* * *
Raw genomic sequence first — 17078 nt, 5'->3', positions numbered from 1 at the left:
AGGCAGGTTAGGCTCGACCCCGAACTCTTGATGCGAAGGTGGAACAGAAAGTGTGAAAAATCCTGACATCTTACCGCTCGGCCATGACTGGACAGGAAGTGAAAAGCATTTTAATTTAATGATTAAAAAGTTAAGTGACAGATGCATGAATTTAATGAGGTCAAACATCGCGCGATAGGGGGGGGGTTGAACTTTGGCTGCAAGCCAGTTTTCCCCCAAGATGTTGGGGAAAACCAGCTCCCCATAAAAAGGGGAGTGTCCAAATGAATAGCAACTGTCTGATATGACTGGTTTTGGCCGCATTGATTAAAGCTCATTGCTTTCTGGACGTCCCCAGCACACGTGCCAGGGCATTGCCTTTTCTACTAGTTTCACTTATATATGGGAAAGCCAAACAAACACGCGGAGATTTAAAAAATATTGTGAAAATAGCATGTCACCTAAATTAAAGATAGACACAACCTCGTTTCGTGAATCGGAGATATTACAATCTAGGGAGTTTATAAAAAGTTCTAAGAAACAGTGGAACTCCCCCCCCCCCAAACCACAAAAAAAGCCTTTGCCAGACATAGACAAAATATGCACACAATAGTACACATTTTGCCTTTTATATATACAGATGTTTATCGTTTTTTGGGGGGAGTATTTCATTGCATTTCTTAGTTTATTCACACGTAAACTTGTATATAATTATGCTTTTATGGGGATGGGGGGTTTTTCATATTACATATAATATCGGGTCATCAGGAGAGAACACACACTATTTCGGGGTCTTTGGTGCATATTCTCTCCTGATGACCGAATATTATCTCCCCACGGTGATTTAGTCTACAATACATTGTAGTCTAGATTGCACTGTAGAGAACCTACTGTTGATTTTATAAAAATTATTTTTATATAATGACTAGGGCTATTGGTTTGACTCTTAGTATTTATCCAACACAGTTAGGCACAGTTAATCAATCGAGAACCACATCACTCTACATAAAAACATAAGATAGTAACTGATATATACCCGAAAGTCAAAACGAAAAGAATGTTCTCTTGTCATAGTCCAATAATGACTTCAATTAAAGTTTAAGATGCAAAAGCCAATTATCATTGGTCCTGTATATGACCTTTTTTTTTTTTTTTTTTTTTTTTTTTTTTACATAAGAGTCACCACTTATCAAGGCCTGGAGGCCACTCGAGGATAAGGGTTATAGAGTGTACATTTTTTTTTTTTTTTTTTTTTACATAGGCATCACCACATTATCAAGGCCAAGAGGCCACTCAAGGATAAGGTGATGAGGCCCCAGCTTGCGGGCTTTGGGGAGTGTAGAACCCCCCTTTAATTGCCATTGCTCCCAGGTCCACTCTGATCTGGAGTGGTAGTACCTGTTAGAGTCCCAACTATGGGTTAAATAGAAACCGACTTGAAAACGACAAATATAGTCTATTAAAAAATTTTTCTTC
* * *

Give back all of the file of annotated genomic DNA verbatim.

Raw genomic sequence first — 17078 nt, 5'->3', positions numbered from 1 at the left:
AGGCAGGTTAGGCTCGACCCCGAACTCTTGATGCGAAGGTGGAACAGAAAGTGTGAAAAATCCTGACATCTTACCGCTCGGCCATGACTGGACAGGAAGTGAAAAGCATTTTAATTTAATGATTAAAAAGTTAAGTGACAGATGCATGAATTTAATGAGGTCAAACATCGCGCGATAGGGGGGGGGTTGAACTTTGGCTGCAAGCCAGTTTTCCCCCAAGATGTTGGGGAAAACCAGCTCCCCATAAAAAGGGGAGTGTCCAAATGAATAGCAACTGTCTGATATGACTGGTTTTGGCCGCATTGATTAAAGCTCATTGCTTTCTGGACGTCCCCAGCACACGTGCCAGGGCATTGCCTTTTCTACTAGTTTCACTTATATATGGGAAAGCCAAACAAACACGCGGAGATTTAAAAAATATTGTGAAAATAGCATGTCACCTAAATTAAAGATAGACACAACCTCGTTTCGTGAATCGGAGATATTACAATCTAGGGAGTTTATAAAAAGTTCTAAGAAACAGTGGAACTCCCCCCCCCCCAAACCACAAAAAAAGCCTTTGCCAGACATAGACAAAATATGCACACAATAGTACACATTTTGCCTTTTATATATACAGATGTTTATCGTTTTTTGGGGGGAGTATTTCATTGCATTTCTTAGTTTATTCACACGTAAACTTGTATATAATTATGCTTTTATGGGGATGGGGGGTTTTTCATATTACATATAATATCGGGTCATCAGGAGAGAACACACACTATTTCGGGGTCTTTGGTGCATATTCTCTCCTGATGACCGAATATTATCTCCCCACGGTGATTTAGTCTACAATACATTGTAGTCTAGATTGCACTGTAGAGAACCTACTGTTGATTTTATAAAAATTATTTTTATATAATGACTAGGGCTATTGGTTTGACTCTTAGTATTTATCCAACACAGTTAGGCACAGTTAATCAATCGAGAACCACATCACTCTACATAAAAACATAAGATAGTAACTGATATATACCCGAAAGTCAAAACGAAAAGAATGTTCTCTTGTCATAGTCCAATAATGACTTCAATTAAAGTTTAAGATGCAAAAGCCAATTATCATTGGTCCTGTATATGACCTTTTTTTTTTTTTTTTTTTTTTTTTTTTTTACATAAGAGTCACCACTTATCAAGGCCTGGAGGCCACTCGAGGATAAGGGTTATAGAGTGTACATTTTTTTTTTTTTTTTTTTTTACATAGGCATCACCACATTATCAAGGCCAAGAGGCCACTCAAGGATAAGGTGATGAGGCCCCAGCTTGCGGGCTTTGGGGAGTGTAGAACCCCCCTTTAATTGCCATTGCTCCCAGGTCCACTCTGATCTGGAGTGGTAGTACCTGTTAGAGTCCCAACTATGGGTTAAATAGAAACCGACTTGAAAACGACAAATATAGTCTATTAAAAAATTTTTCTTC